By Sean McNab
Star Staff Writer
CEDAR LAKE - More than a year after the auction of
the old Salesian property on Cline Avenue, owner Damir Missbrenner has
presented to the Plan Commission his plan to transform the old school
into a retirement village.
Originally auctioned for $340,000 on Jan. 14,
2000, to Sergio Urquiza, Missbrenner, who thought his high bid had been
snubbed at the auction, recently purchased the property from Urquiza and
is in the developmental stages of constructing the Golden Age Retirement
"This 36 1/2 acre site will be a
retirement home that will provide assisted living for its
occupants," Missbrenner told the commission at its May 2 workshop.
"These homes will be owned or leased exclusively by senior citizens
ages 65 and up. The property will include detached single-family homes
beginning in the far northwest corner of the property followed by
townhomes that will be three to four units in occupancy."
Presently Missbrenner does not own the entire
Salesian property. The gymnasium was not included in the original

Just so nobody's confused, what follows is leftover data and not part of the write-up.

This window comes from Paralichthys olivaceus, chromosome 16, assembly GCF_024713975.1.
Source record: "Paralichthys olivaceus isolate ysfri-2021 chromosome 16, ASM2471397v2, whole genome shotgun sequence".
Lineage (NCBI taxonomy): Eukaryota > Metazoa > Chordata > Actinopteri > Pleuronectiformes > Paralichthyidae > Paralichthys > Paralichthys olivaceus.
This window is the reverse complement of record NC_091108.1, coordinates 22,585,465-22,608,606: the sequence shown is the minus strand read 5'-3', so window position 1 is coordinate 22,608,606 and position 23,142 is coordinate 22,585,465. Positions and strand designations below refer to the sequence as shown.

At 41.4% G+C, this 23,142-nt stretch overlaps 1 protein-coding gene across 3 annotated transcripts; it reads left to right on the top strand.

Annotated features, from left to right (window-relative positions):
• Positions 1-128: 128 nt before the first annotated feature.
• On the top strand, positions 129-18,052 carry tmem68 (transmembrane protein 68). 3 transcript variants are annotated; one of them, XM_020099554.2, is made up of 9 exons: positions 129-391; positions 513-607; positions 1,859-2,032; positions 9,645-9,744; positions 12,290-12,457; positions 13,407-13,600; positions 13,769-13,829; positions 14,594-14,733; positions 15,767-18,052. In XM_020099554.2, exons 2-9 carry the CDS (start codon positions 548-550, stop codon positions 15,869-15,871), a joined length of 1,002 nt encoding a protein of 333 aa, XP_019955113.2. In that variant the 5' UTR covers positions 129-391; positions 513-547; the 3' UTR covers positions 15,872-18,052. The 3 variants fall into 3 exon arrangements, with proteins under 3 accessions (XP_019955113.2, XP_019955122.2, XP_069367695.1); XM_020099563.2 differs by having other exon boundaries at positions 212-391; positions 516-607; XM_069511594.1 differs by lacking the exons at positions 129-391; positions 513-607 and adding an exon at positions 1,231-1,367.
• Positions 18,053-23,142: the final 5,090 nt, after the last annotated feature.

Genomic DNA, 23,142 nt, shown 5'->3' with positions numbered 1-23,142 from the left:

"We are presently looking for the owner of
the gymnasium because we would like to include that in the overall
construction of the homes," Missbrenner said. "We plan on
tearing down every building on the property excluding the main brick
building (adjacent to the parking lot entering the property)," said
The last attempt to redevelop the Salesian
property was in the mid-1980s, when Chicago businesswoman Ona
Pranckeviciute bought all 86 acres of land to create multi-phase senior
citizens complex similar to Missbrenner's.
But the Indiana Health Department denied the
request, forcing Pranckeviciute to close on the investment.
Missbrenner has experience constructing and
owning retirement villages. His most recent acquisition was in Burr
"I am not just a builder of these homes
like most other owners, I also maintain and operate them with my
staff," he said. "When all of the construction is done I want
to make sure that the premises are running correctly and up to